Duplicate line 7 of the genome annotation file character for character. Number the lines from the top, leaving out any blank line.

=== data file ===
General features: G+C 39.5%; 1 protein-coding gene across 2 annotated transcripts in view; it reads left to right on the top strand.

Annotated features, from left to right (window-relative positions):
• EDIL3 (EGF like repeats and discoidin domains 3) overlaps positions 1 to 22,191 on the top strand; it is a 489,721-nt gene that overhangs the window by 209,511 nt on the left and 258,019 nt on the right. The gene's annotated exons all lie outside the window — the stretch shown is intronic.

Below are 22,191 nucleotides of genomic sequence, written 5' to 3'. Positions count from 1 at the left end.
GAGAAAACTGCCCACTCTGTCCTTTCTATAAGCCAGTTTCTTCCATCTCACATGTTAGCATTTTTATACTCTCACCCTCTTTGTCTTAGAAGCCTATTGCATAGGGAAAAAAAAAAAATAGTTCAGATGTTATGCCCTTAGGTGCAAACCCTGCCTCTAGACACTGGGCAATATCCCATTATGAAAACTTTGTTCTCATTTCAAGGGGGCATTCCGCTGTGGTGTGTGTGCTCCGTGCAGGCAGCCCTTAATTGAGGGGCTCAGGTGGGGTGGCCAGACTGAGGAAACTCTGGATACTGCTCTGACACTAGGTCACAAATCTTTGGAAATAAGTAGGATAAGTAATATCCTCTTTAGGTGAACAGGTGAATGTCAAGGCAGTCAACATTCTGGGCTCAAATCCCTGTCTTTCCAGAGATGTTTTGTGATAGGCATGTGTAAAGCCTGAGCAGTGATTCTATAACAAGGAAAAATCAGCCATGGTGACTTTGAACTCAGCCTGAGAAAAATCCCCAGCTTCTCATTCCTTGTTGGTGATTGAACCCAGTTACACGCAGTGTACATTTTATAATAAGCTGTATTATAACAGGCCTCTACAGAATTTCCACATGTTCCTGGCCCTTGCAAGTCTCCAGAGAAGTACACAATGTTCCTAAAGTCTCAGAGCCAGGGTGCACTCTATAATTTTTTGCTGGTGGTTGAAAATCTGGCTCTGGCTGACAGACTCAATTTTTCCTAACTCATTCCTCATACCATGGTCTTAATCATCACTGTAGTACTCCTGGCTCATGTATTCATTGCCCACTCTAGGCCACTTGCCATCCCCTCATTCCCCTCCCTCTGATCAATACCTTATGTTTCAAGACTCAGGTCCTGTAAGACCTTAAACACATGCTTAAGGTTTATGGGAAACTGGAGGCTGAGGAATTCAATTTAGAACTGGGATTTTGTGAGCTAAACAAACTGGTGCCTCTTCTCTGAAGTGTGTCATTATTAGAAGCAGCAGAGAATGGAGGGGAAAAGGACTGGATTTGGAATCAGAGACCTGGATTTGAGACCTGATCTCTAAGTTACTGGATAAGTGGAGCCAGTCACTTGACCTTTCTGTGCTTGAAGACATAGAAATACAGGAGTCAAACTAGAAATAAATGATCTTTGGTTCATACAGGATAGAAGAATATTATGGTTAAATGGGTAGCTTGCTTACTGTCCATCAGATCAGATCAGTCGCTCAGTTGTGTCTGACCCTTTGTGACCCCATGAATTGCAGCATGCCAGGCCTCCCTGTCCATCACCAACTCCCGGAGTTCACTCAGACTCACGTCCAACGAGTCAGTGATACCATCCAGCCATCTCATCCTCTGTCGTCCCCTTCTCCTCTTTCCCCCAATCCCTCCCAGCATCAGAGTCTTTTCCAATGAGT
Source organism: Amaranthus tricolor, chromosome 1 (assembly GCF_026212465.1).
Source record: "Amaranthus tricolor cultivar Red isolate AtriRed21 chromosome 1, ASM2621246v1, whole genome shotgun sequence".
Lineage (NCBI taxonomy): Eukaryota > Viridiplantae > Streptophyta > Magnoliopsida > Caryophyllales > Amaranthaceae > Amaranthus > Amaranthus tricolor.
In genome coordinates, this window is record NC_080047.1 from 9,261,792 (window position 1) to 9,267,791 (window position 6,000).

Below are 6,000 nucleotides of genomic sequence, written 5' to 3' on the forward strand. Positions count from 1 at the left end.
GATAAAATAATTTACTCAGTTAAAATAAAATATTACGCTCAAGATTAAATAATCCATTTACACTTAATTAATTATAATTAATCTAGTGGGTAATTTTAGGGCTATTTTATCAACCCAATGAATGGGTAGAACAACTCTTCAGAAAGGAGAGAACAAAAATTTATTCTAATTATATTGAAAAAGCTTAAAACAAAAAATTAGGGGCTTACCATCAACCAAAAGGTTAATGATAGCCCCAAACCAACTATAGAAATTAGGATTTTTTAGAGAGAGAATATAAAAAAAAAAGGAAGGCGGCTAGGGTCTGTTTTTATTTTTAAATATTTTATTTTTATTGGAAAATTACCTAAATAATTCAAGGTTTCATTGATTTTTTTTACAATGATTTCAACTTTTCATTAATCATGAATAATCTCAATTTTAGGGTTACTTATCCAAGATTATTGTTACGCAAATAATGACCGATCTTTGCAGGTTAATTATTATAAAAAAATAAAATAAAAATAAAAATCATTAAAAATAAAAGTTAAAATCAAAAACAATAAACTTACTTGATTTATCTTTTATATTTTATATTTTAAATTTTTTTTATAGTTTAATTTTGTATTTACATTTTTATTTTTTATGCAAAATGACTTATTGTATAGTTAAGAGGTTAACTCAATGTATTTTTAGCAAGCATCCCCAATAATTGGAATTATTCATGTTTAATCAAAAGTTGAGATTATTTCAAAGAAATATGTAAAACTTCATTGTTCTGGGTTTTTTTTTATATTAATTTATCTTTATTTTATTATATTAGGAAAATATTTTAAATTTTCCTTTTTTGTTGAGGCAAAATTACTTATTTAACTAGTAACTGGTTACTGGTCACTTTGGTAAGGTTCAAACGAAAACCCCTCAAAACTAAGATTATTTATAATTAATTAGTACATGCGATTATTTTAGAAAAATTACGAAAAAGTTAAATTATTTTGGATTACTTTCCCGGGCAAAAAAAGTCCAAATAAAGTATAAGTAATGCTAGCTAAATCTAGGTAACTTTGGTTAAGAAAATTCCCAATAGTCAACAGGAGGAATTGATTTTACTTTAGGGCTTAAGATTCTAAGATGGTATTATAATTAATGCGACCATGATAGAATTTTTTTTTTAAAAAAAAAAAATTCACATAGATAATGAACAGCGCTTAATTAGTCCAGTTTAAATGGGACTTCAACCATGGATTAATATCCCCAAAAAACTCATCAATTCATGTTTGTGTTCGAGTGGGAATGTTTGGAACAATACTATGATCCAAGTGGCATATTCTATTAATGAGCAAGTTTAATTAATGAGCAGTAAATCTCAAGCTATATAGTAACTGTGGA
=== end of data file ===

Source record: "Amaranthus tricolor cultivar Red isolate AtriRed21 chromosome 1, ASM2621246v1, whole genome shotgun sequence".